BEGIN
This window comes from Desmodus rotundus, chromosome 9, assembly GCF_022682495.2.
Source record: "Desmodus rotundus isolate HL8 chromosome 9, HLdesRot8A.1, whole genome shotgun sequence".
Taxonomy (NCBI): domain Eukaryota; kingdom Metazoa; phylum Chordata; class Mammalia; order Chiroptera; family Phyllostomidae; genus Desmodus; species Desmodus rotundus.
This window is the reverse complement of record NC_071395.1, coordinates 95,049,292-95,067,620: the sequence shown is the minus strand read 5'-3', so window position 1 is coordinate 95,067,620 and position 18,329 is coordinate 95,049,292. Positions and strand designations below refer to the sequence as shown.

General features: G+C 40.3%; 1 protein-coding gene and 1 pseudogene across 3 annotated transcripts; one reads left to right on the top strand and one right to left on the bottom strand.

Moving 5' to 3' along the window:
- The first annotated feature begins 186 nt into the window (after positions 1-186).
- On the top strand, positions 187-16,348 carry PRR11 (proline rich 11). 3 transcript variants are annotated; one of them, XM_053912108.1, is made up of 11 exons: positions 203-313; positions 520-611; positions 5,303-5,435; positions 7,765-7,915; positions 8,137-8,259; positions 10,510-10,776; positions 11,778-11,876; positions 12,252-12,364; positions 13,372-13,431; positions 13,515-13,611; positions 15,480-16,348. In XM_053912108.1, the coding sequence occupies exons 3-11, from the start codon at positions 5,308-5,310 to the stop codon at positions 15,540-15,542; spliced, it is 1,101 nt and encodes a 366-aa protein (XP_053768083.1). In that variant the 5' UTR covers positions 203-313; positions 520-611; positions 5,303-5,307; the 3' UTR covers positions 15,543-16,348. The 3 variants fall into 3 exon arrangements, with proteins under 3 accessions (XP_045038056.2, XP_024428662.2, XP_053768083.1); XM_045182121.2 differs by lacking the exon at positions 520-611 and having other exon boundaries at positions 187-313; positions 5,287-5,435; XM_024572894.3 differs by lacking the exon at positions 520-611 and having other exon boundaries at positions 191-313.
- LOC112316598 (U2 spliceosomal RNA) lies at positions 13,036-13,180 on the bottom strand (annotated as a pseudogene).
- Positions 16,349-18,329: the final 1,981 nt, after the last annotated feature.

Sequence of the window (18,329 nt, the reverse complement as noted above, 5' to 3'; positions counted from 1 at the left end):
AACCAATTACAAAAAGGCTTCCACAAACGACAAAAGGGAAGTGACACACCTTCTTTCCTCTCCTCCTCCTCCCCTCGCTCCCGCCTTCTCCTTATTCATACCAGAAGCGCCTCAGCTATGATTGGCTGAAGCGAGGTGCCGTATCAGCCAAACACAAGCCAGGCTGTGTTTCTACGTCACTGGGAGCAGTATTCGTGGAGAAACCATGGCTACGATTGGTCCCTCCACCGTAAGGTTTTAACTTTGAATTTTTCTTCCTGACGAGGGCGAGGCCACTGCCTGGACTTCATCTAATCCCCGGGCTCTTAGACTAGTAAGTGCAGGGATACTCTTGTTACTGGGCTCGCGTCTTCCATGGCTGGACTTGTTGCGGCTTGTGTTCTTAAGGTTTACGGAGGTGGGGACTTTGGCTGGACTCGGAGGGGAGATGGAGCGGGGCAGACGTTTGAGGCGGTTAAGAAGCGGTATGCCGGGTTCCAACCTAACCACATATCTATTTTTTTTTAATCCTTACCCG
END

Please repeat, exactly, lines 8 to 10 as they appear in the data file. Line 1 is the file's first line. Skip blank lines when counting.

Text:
- On the top strand, positions 187-16,348 carry PRR11 (proline rich 11). 3 transcript variants are annotated; one of them, XM_053912108.1, is made up of 11 exons: positions 203-313; positions 520-611; positions 5,303-5,435; positions 7,765-7,915; positions 8,137-8,259; positions 10,510-10,776; positions 11,778-11,876; positions 12,252-12,364; positions 13,372-13,431; positions 13,515-13,611; positions 15,480-16,348. In XM_053912108.1, the coding sequence occupies exons 3-11, from the start codon at positions 5,308-5,310 to the stop codon at positions 15,540-15,542; spliced, it is 1,101 nt and encodes a 366-aa protein (XP_053768083.1). In that variant the 5' UTR covers positions 203-313; positions 520-611; positions 5,303-5,307; the 3' UTR covers positions 15,543-16,348. The 3 variants fall into 3 exon arrangements, with proteins under 3 accessions (XP_045038056.2, XP_024428662.2, XP_053768083.1); XM_045182121.2 differs by lacking the exon at positions 520-611 and having other exon boundaries at positions 187-313; positions 5,287-5,435; XM_024572894.3 differs by lacking the exon at positions 520-611 and having other exon boundaries at positions 191-313.
- LOC112316598 (U2 spliceosomal RNA) lies at positions 13,036-13,180 on the bottom strand (annotated as a pseudogene).
- Positions 16,349-18,329: the final 1,981 nt, after the last annotated feature.